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Then there are the pipelines, which seem to be in the news everywhere. Enbridge wants to start bringing Canadian tar sands oil through its pipeline under the Straits of Mackinac. Yep, you heard me right. The company that spilled a million gallons of dilbit [diluted bitumen] into the Kalamazoo River in 2010 wants to increase its usage of a 60 year old pipeline through the heart of the world’s greatest fresh water resource. Oh, I almost forgot, Enbridge also wants to increase the pressure inside this 60 year old pipeline by 20%. Does this seem like a good idea to you? [It is kind of like asking my 1997 Dodge Caravan with 220,000 miles on it to pull an Airstream over the Rocky Mountains. Yes, technically it is within its limits, but is it a good idea?] When do you think the last time Enbridge engineers walked along this underwater pipeline beneath the Straits testing for weak spots? If they couldn’t adequately monitor a pipeline above ground near Marshall, do we really trust them to get it right hundreds of feet under water? And can you imagine the consequences of a large spill? Upper Lake Michigan and Lake Huron can have notoriously bad weather which would make any clean-up operation dangerous and likely ineffective. Is it worth risking our most precious resource just to bring Canadian tar sands oil to Gulf coast refineries?

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Which brings me to the Keystone pipeline. Did you know this proposed pipeline will not reduce the price of gasoline in the U.S. at all?  I only mention the price of gas because it seems to be the only thing Americans care about when it comes to any discussion of energy policy. Right now, oil from the Alberta oil fields is refined and sold in the upper Midwest. If the Keystone pipeline is built, the oil will go to the Gulf coast and then go abroad to be sold on the world spot market. This is good for oil companies which can get a higher price on the spot market. But it is bad for consumers in the Upper Midwest who will see their gas prices go up as oil from Alberta makes its way across America through the Keystone pipeline [and ultimately goes abroad].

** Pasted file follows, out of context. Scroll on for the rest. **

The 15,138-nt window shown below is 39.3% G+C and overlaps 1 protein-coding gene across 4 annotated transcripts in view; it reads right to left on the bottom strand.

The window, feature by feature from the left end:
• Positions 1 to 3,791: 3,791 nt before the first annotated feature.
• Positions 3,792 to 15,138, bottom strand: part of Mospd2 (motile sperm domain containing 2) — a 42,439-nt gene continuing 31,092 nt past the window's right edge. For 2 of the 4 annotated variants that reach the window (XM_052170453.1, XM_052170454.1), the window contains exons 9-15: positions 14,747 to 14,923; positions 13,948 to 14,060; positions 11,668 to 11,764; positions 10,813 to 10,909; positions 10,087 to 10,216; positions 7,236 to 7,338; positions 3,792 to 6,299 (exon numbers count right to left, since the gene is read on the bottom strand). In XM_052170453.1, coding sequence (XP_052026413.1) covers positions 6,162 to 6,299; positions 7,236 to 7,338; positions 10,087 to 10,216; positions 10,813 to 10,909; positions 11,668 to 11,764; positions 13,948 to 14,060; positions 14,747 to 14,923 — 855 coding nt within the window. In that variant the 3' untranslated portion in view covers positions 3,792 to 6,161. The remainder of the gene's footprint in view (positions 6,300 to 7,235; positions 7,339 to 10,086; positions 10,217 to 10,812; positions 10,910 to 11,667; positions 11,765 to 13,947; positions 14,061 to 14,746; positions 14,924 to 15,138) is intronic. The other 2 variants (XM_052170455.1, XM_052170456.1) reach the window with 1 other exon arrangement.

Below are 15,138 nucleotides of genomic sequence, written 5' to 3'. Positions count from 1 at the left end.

Did you know that the Keystone pipeline was not the oil companies’ 1st choice for a pipeline? It turns out that the Province of Alberta wanted to build a pipeline to a port on the Pacific Ocean to get its oil to the world market. Alberta proposed building a pipeline through its sister province of British Columbia. British Columbia said,” No thanks, the potential benefit is not worth the risk”. That is what it always comes down to, an intelligent assessment of costs and benefits. Is it worth building a pipeline across fragile natural areas to increase the profits to Canadian oil companies as they sell their fossil fuels to the world? 

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One last comment if you are not yet sufficiently scared, depressed, or just plain pissed off. A couple weeks ago I attended a presentation by a group called Michigan Safe Energy Future which is concerned with the safety and environmental effects of nuclear power plants in Michigan. They showed a documentary film called, “Knocking on the Devil’s Door: Our Deadly Nuclear Legacy”. The film by Gary Null traced the history of the disasters at Three Mile Island, Chernobyl, and Fukushima and went on to discuss the current attempts to build more nuclear plants in the U.S. without any plan for dealing with the fundamental problems of nuclear energy. Those problems include: 1] large scale catastrophes are possible and, perhaps, inevitable; 2] the health risks of cumulative low level radiation exposure; 3] the inability to come up with a long term solution for the problem of nuclear waste storage.  Did you know that some Russian physicians have published estimates that the true death total from Chernobyl is one million people?

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How many of you are aware that there is no place to put the radioactive spent fuel so it is just piling up in our nuclear plants? That’s right folks, “temporary” casks containing highly radioactive nuclear waste are just sitting on the shore of Lake Michigan at the Palisades facility near Covert. And let’s not forget that Entergy, the company that bought Palisades a few years back, appears incapable of stopping the series of leaks of radioactive coolant that has plagued Palisades over the last year. I say, if Entergy can’t make Palisades safe, then shut it down. Need I point out the obvious? No one has ever died from solar or wind energy pollution.